Recently I was looking to double check the accuracy of a CPU cooler from Noctua, mainly for my own curiosity as well as part of our ongoing process to ensure we are only selling high quality parts to Puget customers. Right above is the Noctua NH-U12S. It did very well through our testing, and was added to our product line. When we qualify a new product to be a fit for our product line, everyone is emailed all of the details about the product and given a chance to offer opinions or concerns as part of the process. I had some concerns based on a combination of the pictures of the product and the manufacturers' specifications not quite lining up in my mind.

Editor’s Note:
Guest author Richard Falk works for Puget Systems, a boutique builder of gaming and workstation PCs. This article was originally published on the Puget blog.

Before I get into it, if you do not know much about CPU coolers, I want to give you a quick run down of how the air coolers work.

Heatsinks use either copper, aluminum, or a combination of the two in order to move heat from the base of the cooler through heatpipes to the heatsink. A fan then blows air through the heatsink to move the heat into the air, and then out of the system, effectively keeping the CPU within safe operating temperatures.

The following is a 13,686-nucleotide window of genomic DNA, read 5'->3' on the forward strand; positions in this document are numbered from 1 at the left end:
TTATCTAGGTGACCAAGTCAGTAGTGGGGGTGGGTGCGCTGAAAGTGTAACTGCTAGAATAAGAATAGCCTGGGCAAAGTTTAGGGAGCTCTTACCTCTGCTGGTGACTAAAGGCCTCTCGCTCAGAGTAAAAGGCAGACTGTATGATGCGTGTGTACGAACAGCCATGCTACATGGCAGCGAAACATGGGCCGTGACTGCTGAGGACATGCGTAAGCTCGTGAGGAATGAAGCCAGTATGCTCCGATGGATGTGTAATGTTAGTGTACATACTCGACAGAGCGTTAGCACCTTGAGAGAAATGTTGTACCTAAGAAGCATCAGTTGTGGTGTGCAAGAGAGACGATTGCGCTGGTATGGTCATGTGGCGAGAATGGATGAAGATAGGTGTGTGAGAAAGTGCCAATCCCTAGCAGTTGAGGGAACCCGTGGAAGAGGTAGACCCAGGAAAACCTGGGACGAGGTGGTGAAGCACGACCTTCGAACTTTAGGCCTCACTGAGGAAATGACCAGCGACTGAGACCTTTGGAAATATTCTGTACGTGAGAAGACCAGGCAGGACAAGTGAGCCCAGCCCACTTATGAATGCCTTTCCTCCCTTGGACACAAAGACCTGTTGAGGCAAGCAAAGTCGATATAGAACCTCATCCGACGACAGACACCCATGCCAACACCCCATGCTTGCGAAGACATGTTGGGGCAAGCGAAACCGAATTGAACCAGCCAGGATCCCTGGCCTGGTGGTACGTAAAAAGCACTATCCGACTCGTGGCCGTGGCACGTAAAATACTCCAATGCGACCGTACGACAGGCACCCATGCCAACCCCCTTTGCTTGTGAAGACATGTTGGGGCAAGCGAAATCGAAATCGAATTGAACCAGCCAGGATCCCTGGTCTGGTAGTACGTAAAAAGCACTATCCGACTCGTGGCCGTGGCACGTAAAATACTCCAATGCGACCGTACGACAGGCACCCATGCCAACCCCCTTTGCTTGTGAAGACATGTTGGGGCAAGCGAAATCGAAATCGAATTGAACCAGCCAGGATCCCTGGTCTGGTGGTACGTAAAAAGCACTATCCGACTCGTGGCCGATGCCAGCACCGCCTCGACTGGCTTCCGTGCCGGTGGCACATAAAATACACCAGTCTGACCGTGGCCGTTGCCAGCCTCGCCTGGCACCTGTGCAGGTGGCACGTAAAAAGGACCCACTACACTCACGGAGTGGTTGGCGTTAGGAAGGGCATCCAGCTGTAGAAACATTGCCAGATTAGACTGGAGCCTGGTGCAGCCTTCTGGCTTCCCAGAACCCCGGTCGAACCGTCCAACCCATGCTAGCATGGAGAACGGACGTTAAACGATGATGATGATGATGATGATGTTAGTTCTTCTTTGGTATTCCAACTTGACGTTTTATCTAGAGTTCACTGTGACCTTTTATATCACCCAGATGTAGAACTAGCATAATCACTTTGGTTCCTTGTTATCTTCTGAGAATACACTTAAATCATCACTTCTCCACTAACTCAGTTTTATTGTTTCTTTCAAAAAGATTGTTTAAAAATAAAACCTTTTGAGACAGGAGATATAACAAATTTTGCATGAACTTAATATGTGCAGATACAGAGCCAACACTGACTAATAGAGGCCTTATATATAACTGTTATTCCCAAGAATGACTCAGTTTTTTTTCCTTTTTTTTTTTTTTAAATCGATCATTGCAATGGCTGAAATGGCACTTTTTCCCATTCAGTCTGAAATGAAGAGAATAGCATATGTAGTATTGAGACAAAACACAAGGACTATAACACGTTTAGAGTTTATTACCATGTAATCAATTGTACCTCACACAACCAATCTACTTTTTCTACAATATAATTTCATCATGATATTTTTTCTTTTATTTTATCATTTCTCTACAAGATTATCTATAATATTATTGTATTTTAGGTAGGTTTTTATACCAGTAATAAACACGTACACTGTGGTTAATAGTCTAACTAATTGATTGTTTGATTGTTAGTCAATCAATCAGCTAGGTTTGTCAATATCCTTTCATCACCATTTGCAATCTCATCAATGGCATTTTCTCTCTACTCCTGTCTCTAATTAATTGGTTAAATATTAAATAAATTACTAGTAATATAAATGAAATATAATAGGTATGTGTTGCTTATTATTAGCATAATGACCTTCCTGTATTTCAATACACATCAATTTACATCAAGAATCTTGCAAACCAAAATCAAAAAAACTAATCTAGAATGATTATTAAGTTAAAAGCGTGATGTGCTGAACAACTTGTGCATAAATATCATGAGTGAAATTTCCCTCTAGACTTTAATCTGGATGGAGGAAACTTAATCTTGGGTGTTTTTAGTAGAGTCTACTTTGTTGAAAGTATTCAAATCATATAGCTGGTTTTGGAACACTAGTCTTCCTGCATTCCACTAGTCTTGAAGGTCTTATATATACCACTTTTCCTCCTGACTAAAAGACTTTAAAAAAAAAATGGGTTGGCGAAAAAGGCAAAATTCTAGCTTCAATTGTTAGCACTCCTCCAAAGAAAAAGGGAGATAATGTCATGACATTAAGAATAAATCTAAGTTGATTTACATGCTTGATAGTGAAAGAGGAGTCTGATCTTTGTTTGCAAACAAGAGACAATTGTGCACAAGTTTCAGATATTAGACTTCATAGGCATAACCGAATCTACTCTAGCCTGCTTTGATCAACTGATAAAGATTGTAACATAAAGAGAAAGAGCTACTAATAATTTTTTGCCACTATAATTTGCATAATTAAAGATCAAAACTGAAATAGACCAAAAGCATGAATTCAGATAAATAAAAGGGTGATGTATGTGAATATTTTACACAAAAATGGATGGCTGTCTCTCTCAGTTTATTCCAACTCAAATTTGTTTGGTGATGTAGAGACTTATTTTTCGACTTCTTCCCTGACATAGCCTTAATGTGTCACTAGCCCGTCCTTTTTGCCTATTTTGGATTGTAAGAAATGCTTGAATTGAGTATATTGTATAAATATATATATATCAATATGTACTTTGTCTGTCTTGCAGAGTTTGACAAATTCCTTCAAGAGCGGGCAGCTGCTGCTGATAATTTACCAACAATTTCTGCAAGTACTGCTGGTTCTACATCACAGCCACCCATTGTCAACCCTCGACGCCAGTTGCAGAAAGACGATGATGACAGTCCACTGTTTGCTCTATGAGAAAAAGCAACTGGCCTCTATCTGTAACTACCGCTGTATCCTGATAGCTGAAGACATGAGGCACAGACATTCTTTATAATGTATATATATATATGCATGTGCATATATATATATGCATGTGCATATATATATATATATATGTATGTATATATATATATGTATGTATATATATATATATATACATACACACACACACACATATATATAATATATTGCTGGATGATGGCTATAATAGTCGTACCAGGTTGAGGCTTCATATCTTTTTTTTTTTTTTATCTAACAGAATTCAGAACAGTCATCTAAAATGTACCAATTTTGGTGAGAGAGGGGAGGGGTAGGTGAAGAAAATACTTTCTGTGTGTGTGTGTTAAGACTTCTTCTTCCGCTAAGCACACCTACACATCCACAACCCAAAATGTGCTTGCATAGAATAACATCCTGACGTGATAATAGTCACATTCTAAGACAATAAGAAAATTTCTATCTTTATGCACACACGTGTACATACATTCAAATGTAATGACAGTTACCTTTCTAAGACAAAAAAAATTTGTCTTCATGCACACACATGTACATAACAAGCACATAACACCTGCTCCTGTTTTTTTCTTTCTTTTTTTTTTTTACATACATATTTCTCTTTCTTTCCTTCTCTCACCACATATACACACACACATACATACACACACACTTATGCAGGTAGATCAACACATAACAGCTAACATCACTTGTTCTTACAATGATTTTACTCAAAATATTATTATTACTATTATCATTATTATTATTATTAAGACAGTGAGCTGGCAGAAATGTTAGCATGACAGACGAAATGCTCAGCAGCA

A liquid cooling system essentially applies the same idea but replaces the copper heatpipes with tubes filled with a thermally conductive liquid that is pumped to a radiator. Copper is a very good thermal conductor, aluminum is about half as good, and air is absolutely pathetic. I will explain the differences in further detail in the next section.

How does a CPU cooler work exactly?

Thermal conductivity (how well materials transfer heat) is measured in watts per meter Kelvin. I know that sounds like gibberish, but we do not need to understand the science so much as to pull the nice even numbers scientists have worked hard to get so we can have a real number we can look at to gauge the differences between materials. These numbers here are not absolute, as different purities of materials have different properties, so you will see all sorts of numbers if you do some research on the topic. But for comparative purposes, lets use these numbers I have found.

  • Copper's thermal conductivity is 385 W/m*K
  • Aluminum's is about 205 W/m*k
  • Arctic silver MX-2 thermal paste (we use this on most systems) 5.6 W/m*K
  • Air's thermal conductivity (measured at 0c) is about 0.024 W/m*K

This is the same reason why the sun takes many hours to heat up the air in the morning, but it takes only a few minutes to heat up a piece of metal (if you have morning frost you will notice this).

So the way a CPU air cooler works is pretty simple!

A CPU cooler consists of its heatsink, heatpipes, and base. In addition there is the heatplate on the CPU and the thermal paste in between the CPU and the CPU cooler.